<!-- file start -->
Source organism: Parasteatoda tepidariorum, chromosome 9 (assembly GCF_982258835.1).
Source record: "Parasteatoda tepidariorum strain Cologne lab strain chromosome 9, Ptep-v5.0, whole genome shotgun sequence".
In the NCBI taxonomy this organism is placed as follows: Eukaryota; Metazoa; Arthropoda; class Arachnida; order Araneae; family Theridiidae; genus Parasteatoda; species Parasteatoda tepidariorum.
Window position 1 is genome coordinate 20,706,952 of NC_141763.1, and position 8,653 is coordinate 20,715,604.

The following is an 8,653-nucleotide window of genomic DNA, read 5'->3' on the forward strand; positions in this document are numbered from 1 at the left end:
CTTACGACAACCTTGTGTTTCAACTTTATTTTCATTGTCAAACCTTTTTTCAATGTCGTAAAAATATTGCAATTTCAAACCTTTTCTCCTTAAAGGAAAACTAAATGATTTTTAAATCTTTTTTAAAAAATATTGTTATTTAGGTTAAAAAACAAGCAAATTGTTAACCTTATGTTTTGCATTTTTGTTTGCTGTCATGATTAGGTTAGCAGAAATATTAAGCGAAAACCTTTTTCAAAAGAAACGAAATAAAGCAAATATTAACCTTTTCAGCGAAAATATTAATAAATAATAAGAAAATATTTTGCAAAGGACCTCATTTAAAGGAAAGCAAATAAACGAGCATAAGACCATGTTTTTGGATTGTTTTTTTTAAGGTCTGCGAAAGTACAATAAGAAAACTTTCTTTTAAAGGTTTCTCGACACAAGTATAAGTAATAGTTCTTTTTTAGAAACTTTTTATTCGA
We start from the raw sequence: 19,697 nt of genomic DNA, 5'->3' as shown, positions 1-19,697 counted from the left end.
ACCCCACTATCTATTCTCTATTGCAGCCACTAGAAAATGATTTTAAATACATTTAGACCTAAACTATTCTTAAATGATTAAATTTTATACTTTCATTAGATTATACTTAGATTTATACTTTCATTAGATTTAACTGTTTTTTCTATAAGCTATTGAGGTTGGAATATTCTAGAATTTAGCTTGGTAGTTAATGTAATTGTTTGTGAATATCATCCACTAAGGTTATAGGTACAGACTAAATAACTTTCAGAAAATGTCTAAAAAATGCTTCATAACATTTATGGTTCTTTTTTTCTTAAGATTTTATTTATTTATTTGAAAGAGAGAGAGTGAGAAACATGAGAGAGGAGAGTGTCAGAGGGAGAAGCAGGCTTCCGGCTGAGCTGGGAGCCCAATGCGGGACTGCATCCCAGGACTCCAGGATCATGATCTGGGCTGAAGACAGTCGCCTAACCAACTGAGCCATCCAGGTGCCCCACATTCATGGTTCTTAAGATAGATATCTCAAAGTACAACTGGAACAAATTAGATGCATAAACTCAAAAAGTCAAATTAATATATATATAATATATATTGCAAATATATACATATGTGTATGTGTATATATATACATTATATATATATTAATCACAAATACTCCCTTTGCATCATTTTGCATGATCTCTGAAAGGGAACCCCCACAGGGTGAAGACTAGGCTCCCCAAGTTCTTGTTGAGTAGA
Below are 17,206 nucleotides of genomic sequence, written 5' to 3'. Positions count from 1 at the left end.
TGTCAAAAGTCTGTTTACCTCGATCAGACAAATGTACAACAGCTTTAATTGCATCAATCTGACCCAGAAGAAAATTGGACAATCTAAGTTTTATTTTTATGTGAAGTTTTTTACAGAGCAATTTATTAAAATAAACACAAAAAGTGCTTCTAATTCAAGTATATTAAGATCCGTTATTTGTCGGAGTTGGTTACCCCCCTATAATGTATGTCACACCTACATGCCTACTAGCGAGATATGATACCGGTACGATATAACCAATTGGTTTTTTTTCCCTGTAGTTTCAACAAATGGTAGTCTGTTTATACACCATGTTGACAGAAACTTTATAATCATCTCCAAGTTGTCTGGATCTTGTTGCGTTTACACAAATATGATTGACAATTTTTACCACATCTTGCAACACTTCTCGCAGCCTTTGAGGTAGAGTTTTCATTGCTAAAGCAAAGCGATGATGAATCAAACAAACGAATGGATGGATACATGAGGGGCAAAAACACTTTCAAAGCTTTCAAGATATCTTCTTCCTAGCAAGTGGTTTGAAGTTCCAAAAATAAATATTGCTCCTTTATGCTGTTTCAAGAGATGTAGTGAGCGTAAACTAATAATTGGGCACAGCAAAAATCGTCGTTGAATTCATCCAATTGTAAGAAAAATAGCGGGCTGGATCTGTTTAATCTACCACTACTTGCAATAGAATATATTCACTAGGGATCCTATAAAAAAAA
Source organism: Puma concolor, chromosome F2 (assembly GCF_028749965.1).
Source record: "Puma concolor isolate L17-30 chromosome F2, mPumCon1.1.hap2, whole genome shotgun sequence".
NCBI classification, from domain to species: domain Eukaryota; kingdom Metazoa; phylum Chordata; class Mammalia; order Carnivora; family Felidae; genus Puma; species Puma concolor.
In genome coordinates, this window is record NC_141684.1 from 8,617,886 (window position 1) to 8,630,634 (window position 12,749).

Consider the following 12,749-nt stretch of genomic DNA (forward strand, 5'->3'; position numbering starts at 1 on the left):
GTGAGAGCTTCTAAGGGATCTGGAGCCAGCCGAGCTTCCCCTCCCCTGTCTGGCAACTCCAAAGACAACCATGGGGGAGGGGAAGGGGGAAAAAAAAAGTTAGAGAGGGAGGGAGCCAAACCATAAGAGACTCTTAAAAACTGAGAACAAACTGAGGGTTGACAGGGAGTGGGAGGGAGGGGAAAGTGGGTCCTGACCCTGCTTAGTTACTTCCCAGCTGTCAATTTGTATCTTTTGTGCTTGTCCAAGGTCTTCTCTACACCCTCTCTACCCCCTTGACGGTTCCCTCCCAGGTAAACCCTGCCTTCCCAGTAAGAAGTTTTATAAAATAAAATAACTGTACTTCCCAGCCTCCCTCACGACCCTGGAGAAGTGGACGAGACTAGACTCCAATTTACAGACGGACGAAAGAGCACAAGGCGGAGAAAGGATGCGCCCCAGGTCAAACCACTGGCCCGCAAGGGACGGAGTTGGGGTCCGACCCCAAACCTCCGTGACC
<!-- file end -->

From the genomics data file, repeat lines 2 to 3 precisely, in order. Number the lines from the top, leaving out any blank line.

Source record: "Parasteatoda tepidariorum strain Cologne lab strain chromosome 9, Ptep-v5.0, whole genome shotgun sequence".
In the NCBI taxonomy this organism is placed as follows: Eukaryota; Metazoa; Arthropoda; class Arachnida; order Araneae; family Theridiidae; genus Parasteatoda; species Parasteatoda tepidariorum.